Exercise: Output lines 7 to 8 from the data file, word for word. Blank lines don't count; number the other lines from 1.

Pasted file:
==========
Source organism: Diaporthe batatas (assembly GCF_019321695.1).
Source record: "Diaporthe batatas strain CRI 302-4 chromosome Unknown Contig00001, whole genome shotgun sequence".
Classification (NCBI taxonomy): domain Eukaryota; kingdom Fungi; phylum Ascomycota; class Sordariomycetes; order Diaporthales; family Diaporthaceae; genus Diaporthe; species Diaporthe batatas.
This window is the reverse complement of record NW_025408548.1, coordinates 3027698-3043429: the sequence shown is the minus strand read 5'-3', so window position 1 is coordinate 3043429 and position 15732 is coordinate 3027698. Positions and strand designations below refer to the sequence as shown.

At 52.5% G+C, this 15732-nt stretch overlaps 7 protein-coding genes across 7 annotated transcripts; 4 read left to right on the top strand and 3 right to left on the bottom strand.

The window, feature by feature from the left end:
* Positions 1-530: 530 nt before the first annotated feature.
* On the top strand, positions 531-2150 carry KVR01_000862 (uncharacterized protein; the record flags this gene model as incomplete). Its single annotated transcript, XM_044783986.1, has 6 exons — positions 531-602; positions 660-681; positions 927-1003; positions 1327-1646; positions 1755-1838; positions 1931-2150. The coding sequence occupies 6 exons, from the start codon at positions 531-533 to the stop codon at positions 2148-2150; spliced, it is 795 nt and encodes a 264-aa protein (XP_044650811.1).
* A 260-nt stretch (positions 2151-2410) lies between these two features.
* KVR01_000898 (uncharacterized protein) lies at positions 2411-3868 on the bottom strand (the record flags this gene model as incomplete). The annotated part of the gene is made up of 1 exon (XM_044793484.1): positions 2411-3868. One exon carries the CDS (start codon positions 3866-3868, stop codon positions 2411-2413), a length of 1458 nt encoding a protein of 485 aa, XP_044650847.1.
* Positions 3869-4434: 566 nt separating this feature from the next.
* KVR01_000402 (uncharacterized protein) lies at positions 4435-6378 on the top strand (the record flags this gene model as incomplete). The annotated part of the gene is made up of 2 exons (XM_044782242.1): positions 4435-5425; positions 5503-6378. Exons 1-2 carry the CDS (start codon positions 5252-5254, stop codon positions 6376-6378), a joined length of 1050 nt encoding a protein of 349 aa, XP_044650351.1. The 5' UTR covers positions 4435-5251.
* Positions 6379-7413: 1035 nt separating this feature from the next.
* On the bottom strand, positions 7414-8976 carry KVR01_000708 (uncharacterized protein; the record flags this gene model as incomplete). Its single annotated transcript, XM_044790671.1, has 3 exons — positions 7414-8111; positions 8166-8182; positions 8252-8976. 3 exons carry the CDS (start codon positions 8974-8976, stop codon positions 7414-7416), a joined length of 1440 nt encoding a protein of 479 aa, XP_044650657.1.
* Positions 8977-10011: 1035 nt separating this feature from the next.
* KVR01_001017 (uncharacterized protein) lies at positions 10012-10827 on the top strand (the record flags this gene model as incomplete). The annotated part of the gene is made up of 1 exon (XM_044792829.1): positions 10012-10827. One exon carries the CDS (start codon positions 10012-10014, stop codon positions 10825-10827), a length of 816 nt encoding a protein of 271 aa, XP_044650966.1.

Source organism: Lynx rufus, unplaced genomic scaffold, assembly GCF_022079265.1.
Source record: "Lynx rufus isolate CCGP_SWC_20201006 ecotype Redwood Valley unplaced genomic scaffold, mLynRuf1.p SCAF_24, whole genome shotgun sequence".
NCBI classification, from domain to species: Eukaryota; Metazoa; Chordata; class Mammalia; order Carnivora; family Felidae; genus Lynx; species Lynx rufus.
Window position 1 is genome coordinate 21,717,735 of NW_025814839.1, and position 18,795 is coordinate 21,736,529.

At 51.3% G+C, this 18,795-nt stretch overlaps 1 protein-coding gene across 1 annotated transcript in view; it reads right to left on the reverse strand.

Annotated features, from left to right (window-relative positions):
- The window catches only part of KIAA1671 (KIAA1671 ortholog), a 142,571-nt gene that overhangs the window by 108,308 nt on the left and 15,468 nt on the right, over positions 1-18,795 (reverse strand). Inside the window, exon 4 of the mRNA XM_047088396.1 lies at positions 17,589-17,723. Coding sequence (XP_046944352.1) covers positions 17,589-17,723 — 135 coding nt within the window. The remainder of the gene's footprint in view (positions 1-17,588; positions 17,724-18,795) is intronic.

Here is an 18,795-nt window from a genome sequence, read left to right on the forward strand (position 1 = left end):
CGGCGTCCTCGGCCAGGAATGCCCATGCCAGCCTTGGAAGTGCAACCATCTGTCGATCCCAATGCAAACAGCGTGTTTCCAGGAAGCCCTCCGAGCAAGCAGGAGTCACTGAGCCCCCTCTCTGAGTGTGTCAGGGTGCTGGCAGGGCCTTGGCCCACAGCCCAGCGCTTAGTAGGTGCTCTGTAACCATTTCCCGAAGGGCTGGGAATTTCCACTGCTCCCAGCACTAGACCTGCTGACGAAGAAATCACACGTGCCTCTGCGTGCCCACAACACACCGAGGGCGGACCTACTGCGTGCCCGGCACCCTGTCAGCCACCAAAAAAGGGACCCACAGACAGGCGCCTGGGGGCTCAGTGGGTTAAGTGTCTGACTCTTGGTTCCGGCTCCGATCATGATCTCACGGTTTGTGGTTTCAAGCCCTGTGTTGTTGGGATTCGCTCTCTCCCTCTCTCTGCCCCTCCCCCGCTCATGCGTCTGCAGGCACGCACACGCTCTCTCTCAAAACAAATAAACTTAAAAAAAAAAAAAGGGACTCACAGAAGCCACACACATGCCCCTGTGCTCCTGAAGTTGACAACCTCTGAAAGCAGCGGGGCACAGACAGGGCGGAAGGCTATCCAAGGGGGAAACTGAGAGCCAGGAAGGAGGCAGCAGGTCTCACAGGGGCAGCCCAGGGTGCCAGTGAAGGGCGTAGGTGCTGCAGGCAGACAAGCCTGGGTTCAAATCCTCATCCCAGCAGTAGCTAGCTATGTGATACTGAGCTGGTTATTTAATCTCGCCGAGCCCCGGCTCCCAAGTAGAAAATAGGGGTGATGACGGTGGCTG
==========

* Positions 1-530: 530 nt before the first annotated feature.
* On the top strand, positions 531-2150 carry KVR01_000862 (uncharacterized protein; the record flags this gene model as incomplete). Its single annotated transcript, XM_044783986.1, has 6 exons — positions 531-602; positions 660-681; positions 927-1003; positions 1327-1646; positions 1755-1838; positions 1931-2150. The coding sequence occupies 6 exons, from the start codon at positions 531-533 to the stop codon at positions 2148-2150; spliced, it is 795 nt and encodes a 264-aa protein (XP_044650811.1).